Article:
These chapters speak to the growing relationship between Wang Lung and O-lan. Though O-lan rarely speaks, she shows admirable resourcefulness and forethought whenever she acts. She also works constantly; she is never idle and never complains. Moreover, she works in the fields as well as the house, whereas Wang Lung works only in the house. She even wins her husband's trust with the silver, coiming up with the idea to hide it in their earthen walls herself. To note that she is going "above and beyond the call of duty" is only fair.
And yet she is minimally rewarded. Wang Lung, though he acknowledges and the end of Chapter Six that O-lan has brought "good fortune" to the house, still thinks of her as "only a woman." He chastises himself whenever he thinks about her diligence because after all a woman does not deserve much thought. Even when she gives birth, Wang Lung thinks only of the child's gender, and not of her health: " 'Is it a man?' he cried importunately, forgetting the woman" (37). The low status of women, especially working-class women like O-lan, is pointedly evident, and the reader cannot help but feel such disrespect is unjust. O-lan is the silent backbone of Wang Lung's growing success. She is almost too perfect, giving birth between stints in the fields and directing her every thought to Wang Lung's fortune.
O-lan does begin to show some thought for herself, and to hint at her story, when she prepares to show her first-born child to the Old Mistress. Her adament refusal to accept help from the great House during her childbirth suggests that she was treated very badly during her time there. Wang Lung, though he might not fully recognize her worth, represents an escape from the nightmarish slavery she experienced at the house. She seems to take pride in displaying her first-born swathed in fine clothes, and is sure to point out the many clues that the great House's fortunes have declined even as Wang Lung and she have thrived.
Meanwhile, Buck emphasizes the extent to which Wang Lung's good fortune follows from the land. The cycle of the seasons informs their every decision and happiness. Indeed, Buck represents O-lan as a microcosm of the land. She, like the earth, is fertile and easy in these first chapters. She gives prosperously and without complaint. She and her sons are even explicitly linked with the "brown" soil. O-lan does not merely work the land, she is the good earth, and her strength -- and thus her family's strength -- follows from the health of the fields.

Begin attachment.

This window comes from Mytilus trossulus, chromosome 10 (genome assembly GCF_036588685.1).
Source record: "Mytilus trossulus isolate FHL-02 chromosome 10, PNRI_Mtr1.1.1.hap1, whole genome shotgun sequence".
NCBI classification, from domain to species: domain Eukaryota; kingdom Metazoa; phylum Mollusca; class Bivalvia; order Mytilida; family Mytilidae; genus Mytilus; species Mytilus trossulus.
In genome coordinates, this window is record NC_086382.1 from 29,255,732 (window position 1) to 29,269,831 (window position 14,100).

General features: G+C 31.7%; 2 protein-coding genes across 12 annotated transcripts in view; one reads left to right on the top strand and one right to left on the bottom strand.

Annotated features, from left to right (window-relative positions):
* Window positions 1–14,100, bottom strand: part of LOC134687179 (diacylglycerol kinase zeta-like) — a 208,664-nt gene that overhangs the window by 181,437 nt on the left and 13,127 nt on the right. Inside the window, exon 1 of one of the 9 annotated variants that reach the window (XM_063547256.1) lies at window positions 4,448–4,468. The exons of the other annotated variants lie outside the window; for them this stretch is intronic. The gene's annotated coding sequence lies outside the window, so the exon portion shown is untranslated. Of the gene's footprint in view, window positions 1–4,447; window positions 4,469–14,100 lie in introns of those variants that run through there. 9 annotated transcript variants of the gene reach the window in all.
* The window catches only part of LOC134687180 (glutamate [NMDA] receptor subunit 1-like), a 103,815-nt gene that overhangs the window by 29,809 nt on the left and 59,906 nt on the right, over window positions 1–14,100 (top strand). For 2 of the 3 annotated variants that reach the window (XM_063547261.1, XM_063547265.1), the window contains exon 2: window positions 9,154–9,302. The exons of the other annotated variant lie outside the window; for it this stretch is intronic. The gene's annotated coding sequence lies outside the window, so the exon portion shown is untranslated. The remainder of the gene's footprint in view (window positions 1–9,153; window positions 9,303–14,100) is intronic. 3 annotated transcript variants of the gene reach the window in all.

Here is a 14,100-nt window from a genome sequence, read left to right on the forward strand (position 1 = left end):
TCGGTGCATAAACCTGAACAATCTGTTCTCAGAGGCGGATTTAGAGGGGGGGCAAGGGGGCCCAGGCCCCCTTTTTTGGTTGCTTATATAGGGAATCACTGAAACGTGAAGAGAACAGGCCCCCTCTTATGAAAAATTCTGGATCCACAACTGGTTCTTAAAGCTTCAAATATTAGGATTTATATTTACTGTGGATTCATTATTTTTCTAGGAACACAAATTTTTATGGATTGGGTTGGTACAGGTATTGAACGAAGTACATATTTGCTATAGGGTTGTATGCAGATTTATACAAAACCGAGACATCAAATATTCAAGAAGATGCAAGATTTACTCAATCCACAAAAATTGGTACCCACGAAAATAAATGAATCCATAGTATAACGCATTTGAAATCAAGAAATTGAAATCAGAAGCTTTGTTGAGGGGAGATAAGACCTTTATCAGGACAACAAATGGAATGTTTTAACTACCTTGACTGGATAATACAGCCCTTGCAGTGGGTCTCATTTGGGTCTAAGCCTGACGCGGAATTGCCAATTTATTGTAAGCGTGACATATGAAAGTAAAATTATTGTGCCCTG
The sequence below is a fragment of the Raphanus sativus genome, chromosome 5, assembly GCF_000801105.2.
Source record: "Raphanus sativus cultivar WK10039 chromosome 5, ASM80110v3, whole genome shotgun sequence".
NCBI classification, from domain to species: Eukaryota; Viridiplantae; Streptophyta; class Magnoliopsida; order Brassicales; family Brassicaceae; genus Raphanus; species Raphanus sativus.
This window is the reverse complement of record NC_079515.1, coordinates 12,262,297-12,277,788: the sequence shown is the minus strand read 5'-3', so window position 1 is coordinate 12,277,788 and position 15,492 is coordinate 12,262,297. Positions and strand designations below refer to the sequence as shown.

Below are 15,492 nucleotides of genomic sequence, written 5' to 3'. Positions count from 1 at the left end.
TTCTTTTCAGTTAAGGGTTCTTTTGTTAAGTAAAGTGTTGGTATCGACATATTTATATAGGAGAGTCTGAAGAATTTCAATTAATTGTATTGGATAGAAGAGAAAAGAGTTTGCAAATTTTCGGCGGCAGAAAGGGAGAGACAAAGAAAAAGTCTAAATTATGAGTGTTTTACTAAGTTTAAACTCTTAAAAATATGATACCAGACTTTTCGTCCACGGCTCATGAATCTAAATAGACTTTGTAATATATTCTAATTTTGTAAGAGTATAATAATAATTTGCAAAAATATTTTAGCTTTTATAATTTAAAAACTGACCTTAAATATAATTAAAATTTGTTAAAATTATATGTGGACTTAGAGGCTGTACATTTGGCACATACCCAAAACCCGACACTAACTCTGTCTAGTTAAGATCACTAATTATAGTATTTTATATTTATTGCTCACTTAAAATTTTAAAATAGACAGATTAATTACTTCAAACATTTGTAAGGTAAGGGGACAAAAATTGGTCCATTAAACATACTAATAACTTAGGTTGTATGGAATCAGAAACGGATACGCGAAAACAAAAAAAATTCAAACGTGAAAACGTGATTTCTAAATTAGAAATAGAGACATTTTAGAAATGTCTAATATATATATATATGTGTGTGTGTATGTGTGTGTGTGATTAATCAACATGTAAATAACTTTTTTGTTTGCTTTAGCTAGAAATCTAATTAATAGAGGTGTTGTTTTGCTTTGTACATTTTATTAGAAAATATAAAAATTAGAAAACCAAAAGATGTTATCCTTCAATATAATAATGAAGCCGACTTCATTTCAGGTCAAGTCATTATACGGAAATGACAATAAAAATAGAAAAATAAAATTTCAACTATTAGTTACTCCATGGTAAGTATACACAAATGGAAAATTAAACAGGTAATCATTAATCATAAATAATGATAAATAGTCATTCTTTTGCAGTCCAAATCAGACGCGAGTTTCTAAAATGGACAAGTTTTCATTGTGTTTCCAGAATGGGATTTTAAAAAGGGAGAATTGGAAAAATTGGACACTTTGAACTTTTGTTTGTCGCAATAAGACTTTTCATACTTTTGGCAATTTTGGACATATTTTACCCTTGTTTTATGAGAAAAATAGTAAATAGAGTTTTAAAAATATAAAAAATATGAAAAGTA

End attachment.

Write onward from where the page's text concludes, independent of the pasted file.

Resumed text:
More broadly, these chapters illustrate class differences and the importance that is placed on status by rich and poor alike. Even food separates rich from poor, and, as O-lan says, the poor are not fit to eat the food of the rich. However, it is clear that things have gone well for Wang Lung and O-lan, and people who had formerly scoffed at them, like the gatekeeper at the Great House, now respect them. This good fortune fills Wang Lung with pride but also with fear. Fear of retribution from the gods is a constant in the novel, and Wang Lung's comment about his son (referring to him as a pockmarked girl, as though nothing could be worse) speaks to this fear.
As the section ends, the marks of ambition that will characterize Wang Lung throughout the novel grow evident -- if O-lan represents quiet perseverence, Wang Lung represents the allure of status. As much as he wishes to have more land, and thus increase his potential prosperity, Wang Lung wishes just as much to be seen as an important man, and he considers the Old Lord's failure to conduct the sale directly with him to be a great disappointment indeed.